Hispaniola’s fault lines make it prone to quakes, tidal waves
Santo Domingo.- Active geologic faults cross Hispaniola, shared by Dominican Republic and Haiti, give the two nations high probabilities of seismic activity, such as quakes and tsunamis.
Recorded from 2003 to September 2011 were 3,586 telluric movements, of which 1,979 had magnitudes between 2.4 and 5.4.
One of the active important blocks for seismic activity is the country’s north, with the 300 kilometer long Northern Fault, which goes from Manzanillo, Montecristi (Northwest) to Samaná (Northeast).
Also in the north are the Northern Fault and the Puerto Rico Trench. Both groups border part of the Atlantic Ocean.
Among the most important seismic events, in magnitude as well as in damages caused occurred in that block, but felt in the entire country, was on December 2, 1562, which destroyed Santiago and La Vega.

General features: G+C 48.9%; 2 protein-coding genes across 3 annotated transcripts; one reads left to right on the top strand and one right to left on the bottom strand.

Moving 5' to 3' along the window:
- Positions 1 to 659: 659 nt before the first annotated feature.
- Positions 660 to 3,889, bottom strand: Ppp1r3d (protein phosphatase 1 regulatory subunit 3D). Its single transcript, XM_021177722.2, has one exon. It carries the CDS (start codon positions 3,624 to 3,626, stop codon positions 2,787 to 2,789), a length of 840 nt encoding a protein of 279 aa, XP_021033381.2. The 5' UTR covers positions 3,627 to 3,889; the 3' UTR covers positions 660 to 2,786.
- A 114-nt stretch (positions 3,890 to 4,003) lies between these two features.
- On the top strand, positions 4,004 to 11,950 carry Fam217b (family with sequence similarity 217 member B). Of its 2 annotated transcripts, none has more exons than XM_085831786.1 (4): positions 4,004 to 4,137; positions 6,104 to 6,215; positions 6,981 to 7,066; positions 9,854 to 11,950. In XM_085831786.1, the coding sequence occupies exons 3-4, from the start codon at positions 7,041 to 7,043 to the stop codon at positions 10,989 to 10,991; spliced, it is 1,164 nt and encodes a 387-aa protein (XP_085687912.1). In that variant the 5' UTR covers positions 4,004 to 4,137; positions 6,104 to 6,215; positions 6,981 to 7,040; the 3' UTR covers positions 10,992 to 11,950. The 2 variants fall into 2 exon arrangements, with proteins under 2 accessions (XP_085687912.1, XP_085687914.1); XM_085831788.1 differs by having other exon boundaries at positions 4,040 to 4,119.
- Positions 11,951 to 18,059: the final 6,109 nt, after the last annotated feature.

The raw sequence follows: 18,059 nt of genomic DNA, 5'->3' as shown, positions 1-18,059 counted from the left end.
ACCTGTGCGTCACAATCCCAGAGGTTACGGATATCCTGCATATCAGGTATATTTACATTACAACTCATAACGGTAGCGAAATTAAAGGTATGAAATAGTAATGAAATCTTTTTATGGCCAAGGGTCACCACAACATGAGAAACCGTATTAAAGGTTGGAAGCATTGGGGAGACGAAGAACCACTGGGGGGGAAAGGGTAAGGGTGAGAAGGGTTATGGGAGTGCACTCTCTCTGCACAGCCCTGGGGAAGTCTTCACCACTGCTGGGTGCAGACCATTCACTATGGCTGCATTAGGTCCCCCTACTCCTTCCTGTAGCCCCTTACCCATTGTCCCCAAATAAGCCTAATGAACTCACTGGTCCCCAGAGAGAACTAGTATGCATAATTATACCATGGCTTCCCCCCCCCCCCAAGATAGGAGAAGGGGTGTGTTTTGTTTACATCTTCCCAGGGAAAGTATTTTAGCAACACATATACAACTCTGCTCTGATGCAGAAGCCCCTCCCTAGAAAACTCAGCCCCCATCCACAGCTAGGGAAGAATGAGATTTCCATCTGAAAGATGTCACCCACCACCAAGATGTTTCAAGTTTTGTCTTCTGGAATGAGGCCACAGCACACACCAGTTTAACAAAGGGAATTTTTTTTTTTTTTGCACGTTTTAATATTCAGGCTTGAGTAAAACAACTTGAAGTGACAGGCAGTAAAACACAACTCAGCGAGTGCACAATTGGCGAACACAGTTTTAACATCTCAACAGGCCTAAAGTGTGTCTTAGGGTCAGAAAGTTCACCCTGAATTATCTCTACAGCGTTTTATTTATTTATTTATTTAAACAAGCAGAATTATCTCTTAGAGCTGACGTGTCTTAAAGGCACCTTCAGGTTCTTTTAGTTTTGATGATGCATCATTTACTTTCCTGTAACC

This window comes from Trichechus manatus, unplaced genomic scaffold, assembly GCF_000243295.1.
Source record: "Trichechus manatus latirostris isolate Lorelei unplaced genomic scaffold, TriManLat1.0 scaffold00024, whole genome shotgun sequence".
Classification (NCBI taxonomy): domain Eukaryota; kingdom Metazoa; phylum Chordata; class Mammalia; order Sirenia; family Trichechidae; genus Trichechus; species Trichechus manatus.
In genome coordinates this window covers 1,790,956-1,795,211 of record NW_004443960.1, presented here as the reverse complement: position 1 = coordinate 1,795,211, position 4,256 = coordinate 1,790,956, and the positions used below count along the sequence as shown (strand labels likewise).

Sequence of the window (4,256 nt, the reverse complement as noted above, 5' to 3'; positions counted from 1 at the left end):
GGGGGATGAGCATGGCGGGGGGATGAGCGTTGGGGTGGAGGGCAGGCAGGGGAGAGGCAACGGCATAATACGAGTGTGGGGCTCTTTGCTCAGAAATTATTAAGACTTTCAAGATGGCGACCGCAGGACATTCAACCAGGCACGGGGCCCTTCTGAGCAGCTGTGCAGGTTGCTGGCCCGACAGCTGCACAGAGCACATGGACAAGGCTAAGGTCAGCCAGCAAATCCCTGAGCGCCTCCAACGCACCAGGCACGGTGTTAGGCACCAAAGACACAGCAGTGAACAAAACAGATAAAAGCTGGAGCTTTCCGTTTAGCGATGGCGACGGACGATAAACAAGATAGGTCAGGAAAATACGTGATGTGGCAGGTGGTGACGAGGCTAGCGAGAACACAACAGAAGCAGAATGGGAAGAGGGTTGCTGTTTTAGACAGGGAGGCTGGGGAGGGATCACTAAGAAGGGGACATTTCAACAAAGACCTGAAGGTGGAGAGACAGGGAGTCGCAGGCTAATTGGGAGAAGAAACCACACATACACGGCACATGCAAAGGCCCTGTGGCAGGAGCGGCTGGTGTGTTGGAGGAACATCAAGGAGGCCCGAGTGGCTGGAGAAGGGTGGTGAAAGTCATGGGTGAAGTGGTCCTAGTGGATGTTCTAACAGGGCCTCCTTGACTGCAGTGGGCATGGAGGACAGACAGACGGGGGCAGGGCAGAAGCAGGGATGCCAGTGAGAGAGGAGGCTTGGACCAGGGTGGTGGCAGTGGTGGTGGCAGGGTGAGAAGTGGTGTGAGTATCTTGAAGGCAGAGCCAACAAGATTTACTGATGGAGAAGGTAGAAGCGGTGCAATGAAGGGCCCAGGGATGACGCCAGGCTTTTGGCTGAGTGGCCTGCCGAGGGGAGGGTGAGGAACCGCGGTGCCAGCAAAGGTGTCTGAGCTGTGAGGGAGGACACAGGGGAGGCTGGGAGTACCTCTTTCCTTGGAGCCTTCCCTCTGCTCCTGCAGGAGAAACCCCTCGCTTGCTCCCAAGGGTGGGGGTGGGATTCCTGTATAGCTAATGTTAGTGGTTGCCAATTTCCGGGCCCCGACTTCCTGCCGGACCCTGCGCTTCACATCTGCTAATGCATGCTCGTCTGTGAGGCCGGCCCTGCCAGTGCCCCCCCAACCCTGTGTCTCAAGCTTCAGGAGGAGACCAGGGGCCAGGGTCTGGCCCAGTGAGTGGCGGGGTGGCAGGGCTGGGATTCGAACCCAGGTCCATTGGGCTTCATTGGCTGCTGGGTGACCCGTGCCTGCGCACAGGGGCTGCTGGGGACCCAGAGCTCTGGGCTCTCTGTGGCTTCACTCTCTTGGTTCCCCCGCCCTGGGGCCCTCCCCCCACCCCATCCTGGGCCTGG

On May 7, 1842, a magnitude 11 quake was catastrophic for the entire island, bringing about the destruction of Santiago, Montecristi, Mao, La Vega and Cotuí, while the tidal wave unleashed along the north coast killed thousands in Haiti.
In the island’s western edge there were severe damages in Cape Haitien, Port-de-Paix, Fort Liberté and Mole Sant-Nicholas. There were also damages in Santo Domingo.
The most recent catastrophe was the January 12, 2010 quake magnitude 7.0, which leveled the Haiti capital Port-au-Prince, where as many as 300,000 people died.